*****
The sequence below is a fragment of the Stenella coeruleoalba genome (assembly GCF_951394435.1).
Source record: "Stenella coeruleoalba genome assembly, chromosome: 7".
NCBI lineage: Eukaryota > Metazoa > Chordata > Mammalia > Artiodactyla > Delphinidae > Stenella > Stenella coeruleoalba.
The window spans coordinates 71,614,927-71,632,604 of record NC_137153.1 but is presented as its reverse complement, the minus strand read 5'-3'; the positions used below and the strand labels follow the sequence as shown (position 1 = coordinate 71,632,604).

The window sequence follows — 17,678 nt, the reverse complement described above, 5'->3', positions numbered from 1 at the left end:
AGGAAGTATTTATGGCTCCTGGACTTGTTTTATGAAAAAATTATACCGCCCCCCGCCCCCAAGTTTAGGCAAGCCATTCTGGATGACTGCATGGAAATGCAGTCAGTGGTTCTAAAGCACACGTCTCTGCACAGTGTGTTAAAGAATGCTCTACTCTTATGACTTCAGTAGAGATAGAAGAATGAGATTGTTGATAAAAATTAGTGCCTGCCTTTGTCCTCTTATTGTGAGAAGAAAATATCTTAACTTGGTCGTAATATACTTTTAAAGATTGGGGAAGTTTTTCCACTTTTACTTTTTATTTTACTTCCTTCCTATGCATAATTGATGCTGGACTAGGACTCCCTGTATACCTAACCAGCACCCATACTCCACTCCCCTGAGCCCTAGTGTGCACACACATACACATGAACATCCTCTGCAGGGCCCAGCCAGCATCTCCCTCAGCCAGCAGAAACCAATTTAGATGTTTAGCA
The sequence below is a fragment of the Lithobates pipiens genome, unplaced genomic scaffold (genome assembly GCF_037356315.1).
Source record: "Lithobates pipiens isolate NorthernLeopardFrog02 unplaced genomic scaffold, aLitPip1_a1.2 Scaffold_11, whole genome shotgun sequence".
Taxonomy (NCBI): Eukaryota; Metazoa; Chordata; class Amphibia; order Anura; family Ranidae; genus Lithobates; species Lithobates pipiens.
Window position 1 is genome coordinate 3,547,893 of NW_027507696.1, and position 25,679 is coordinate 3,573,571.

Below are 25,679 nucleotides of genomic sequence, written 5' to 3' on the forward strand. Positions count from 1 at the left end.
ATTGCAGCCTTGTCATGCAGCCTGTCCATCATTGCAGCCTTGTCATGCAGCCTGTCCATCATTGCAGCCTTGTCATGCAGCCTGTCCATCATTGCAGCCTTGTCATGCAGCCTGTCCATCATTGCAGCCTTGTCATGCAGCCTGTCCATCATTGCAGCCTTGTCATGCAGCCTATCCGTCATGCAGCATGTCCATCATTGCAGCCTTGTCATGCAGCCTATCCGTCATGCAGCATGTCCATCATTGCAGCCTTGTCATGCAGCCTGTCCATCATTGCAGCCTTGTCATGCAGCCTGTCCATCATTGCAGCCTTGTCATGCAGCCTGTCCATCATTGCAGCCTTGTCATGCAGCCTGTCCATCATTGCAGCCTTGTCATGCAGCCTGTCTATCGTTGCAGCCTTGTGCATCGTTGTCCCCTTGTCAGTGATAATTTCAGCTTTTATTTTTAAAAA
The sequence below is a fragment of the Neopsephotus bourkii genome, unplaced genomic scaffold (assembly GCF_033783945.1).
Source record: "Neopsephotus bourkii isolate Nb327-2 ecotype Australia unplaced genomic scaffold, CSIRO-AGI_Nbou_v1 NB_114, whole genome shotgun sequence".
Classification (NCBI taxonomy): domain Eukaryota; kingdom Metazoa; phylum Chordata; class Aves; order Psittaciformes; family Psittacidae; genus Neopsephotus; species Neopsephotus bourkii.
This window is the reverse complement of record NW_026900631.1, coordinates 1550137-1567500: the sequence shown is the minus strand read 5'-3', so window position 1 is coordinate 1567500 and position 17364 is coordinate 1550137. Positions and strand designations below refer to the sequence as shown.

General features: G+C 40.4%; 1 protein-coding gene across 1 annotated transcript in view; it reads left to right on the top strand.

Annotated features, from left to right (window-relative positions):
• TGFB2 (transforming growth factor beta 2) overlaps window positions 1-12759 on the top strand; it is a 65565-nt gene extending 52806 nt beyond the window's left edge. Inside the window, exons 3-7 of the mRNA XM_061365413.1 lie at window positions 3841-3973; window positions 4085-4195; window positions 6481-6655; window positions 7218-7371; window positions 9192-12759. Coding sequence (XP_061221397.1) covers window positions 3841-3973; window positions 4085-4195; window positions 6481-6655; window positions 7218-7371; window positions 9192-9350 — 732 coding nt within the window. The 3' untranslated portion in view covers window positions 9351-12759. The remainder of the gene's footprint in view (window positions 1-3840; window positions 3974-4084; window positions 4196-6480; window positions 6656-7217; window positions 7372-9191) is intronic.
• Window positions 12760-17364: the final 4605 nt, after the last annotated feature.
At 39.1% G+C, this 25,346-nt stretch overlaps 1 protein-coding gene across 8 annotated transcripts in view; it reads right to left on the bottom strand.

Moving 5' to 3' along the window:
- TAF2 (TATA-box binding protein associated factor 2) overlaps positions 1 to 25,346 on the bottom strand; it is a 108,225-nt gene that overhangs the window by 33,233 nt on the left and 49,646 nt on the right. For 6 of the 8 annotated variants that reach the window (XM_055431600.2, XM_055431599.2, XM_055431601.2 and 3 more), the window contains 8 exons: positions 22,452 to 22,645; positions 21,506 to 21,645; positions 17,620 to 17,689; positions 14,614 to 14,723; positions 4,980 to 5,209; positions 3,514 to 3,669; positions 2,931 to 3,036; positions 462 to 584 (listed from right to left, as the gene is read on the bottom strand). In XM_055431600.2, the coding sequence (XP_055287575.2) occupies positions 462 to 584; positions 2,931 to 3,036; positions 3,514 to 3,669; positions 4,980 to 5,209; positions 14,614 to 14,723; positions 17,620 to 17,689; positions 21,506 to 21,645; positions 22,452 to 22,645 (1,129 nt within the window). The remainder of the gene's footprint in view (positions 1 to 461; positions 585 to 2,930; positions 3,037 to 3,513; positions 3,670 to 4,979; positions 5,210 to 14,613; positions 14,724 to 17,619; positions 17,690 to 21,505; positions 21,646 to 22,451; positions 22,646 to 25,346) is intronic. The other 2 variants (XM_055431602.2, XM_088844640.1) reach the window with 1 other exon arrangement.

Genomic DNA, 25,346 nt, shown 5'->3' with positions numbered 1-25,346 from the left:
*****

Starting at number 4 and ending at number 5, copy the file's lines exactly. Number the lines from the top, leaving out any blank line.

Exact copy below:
The window spans coordinates 71,614,927-71,632,604 of record NC_137153.1 but is presented as its reverse complement, the minus strand read 5'-3'; the positions used below and the strand labels follow the sequence as shown (position 1 = coordinate 71,632,604).

The window sequence follows — 17,678 nt, the reverse complement described above, 5'->3', positions numbered from 1 at the left end: